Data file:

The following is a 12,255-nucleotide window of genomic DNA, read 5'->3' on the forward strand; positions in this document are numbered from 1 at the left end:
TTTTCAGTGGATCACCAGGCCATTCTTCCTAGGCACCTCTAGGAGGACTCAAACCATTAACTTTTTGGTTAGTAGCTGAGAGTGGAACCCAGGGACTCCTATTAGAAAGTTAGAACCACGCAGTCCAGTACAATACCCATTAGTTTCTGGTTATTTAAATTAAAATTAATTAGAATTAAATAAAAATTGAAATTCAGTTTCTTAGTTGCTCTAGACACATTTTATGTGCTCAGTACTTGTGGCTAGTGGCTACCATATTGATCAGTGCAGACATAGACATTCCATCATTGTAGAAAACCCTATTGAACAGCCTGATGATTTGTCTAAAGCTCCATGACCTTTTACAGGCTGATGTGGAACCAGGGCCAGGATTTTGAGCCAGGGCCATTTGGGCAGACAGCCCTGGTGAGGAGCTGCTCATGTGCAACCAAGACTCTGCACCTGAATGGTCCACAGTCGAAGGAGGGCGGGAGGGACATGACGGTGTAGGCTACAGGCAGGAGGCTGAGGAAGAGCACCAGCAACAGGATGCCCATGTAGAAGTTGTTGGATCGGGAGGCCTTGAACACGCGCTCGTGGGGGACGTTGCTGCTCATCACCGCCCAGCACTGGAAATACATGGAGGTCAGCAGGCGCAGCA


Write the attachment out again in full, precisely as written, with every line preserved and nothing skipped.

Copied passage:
The following is a 12,255-nucleotide window of genomic DNA, read 5'->3' on the forward strand; positions in this document are numbered from 1 at the left end:
TTTTCAGTGGATCACCAGGCCATTCTTCCTAGGCACCTCTAGGAGGACTCAAACCATTAACTTTTTGGTTAGTAGCTGAGAGTGGAACCCAGGGACTCCTATTAGAAAGTTAGAACCACGCAGTCCAGTACAATACCCATTAGTTTCTGGTTATTTAAATTAAAATTAATTAGAATTAAATAAAAATTGAAATTCAGTTTCTTAGTTGCTCTAGACACATTTTATGTGCTCAGTACTTGTGGCTAGTGGCTACCATATTGATCAGTGCAGACATAGACATTCCATCATTGTAGAAAACCCTATTGAACAGCCTGATGATTTGTCTAAAGCTCCATGACCTTTTACAGGCTGATGTGGAACCAGGGCCAGGATTTTGAGCCAGGGCCATTTGGGCAGACAGCCCTGGTGAGGAGCTGCTCATGTGCAACCAAGACTCTGCACCTGAATGGTCCACAGTCGAAGGAGGGCGGGAGGGACATGACGGTGTAGGCTACAGGCAGGAGGCTGAGGAAGAGCACCAGCAACAGGATGCCCATGTAGAAGTTGTTGGATCGGGAGGCCTTGAACACGCGCTCGTGGGGGACGTTGCTGCTCATCACCGCCCAGCACTGGAAATACATGGAGGTCAGCAGGCGCAGCA